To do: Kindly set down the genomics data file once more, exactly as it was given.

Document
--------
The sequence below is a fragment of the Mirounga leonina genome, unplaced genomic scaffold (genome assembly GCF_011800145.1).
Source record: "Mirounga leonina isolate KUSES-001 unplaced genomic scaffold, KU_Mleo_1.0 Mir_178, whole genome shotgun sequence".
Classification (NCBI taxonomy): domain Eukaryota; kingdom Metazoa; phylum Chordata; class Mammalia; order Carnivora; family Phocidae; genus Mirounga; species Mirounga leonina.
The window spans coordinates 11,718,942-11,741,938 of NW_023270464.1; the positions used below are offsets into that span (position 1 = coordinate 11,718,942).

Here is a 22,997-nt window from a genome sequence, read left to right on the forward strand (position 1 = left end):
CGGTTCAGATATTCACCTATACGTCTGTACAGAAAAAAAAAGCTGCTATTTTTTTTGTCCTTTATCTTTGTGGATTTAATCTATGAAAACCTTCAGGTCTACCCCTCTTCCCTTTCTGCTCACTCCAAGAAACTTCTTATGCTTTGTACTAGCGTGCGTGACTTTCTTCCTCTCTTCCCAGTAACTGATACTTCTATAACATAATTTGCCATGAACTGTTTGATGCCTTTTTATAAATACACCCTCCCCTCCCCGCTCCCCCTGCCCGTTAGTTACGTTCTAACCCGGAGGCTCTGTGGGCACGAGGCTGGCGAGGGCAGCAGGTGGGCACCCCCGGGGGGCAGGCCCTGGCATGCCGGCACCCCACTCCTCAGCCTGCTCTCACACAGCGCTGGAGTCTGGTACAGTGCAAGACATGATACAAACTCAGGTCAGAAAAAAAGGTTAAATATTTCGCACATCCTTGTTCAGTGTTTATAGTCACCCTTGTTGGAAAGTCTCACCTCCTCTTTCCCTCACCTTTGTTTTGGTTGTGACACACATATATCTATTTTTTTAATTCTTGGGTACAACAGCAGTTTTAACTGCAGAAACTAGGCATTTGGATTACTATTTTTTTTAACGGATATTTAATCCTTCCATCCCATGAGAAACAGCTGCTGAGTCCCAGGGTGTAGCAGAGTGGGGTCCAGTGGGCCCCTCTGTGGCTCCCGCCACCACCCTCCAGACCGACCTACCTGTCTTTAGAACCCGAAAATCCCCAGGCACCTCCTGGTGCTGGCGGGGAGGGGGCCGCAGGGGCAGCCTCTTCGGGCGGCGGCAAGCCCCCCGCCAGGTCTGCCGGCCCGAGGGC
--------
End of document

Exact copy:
The sequence below is a fragment of the Mirounga leonina genome, unplaced genomic scaffold (genome assembly GCF_011800145.1).
Source record: "Mirounga leonina isolate KUSES-001 unplaced genomic scaffold, KU_Mleo_1.0 Mir_178, whole genome shotgun sequence".
Classification (NCBI taxonomy): domain Eukaryota; kingdom Metazoa; phylum Chordata; class Mammalia; order Carnivora; family Phocidae; genus Mirounga; species Mirounga leonina.
The window spans coordinates 11,718,942-11,741,938 of NW_023270464.1; the positions used below are offsets into that span (position 1 = coordinate 11,718,942).

Here is a 22,997-nt window from a genome sequence, read left to right on the forward strand (position 1 = left end):
CGGTTCAGATATTCACCTATACGTCTGTACAGAAAAAAAAAGCTGCTATTTTTTTTGTCCTTTATCTTTGTGGATTTAATCTATGAAAACCTTCAGGTCTACCCCTCTTCCCTTTCTGCTCACTCCAAGAAACTTCTTATGCTTTGTACTAGCGTGCGTGACTTTCTTCCTCTCTTCCCAGTAACTGATACTTCTATAACATAATTTGCCATGAACTGTTTGATGCCTTTTTATAAATACACCCTCCCCTCCCCGCTCCCCCTGCCCGTTAGTTACGTTCTAACCCGGAGGCTCTGTGGGCACGAGGCTGGCGAGGGCAGCAGGTGGGCACCCCCGGGGGGCAGGCCCTGGCATGCCGGCACCCCACTCCTCAGCCTGCTCTCACACAGCGCTGGAGTCTGGTACAGTGCAAGACATGATACAAACTCAGGTCAGAAAAAAAGGTTAAATATTTCGCACATCCTTGTTCAGTGTTTATAGTCACCCTTGTTGGAAAGTCTCACCTCCTCTTTCCCTCACCTTTGTTTTGGTTGTGACACACATATATCTATTTTTTTAATTCTTGGGTACAACAGCAGTTTTAACTGCAGAAACTAGGCATTTGGATTACTATTTTTTTTAACGGATATTTAATCCTTCCATCCCATGAGAAACAGCTGCTGAGTCCCAGGGTGTAGCAGAGTGGGGTCCAGTGGGCCCCTCTGTGGCTCCCGCCACCACCCTCCAGACCGACCTACCTGTCTTTAGAACCCGAAAATCCCCAGGCACCTCCTGGTGCTGGCGGGGAGGGGGCCGCAGGGGCAGCCTCTTCGGGCGGCGGCAAGCCCCCCGCCAGGTCTGCCGGCCCGAGGGC